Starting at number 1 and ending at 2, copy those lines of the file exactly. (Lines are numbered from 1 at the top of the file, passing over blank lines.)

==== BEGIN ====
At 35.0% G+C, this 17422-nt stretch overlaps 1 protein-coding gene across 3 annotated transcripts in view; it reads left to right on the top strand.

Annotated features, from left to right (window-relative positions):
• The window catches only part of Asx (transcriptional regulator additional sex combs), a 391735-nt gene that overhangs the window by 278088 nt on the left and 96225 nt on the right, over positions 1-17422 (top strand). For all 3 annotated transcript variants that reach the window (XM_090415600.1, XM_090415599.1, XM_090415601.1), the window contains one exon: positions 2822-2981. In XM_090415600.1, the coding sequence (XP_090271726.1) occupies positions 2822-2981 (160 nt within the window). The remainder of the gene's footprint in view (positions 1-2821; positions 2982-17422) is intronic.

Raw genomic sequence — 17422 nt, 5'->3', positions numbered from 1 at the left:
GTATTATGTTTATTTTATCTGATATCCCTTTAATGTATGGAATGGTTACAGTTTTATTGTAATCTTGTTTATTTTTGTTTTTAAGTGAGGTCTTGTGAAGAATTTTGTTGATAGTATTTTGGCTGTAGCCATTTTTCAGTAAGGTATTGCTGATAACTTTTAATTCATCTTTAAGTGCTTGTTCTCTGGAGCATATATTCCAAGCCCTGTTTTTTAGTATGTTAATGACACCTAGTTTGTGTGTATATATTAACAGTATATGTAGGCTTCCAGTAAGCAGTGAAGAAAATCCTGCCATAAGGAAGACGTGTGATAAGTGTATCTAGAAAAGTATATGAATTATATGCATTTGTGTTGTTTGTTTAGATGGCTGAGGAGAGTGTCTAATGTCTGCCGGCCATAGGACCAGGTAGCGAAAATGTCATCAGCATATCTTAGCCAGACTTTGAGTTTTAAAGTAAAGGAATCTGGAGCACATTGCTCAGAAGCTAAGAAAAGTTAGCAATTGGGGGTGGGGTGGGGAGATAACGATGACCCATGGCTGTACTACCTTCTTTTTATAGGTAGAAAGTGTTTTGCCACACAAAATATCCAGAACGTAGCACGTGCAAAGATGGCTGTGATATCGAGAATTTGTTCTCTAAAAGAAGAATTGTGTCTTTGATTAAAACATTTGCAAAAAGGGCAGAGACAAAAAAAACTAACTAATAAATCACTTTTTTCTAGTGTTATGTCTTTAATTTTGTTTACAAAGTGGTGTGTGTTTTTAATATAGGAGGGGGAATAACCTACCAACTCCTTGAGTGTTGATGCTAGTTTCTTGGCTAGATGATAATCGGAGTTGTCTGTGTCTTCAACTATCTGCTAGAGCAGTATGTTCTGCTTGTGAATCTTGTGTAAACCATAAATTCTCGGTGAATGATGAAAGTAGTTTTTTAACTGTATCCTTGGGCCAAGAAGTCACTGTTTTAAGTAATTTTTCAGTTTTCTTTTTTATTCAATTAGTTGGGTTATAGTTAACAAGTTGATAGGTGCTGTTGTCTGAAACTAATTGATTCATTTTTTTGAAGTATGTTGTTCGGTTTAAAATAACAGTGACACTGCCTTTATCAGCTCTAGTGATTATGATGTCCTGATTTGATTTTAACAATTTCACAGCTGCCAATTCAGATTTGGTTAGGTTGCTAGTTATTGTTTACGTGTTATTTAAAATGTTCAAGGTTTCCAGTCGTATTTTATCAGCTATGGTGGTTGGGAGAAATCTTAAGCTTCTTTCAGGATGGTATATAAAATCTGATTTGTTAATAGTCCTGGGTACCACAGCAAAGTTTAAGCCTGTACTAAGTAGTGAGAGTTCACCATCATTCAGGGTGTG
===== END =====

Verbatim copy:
At 35.0% G+C, this 17422-nt stretch overlaps 1 protein-coding gene across 3 annotated transcripts in view; it reads left to right on the top strand.

Annotated features, from left to right (window-relative positions):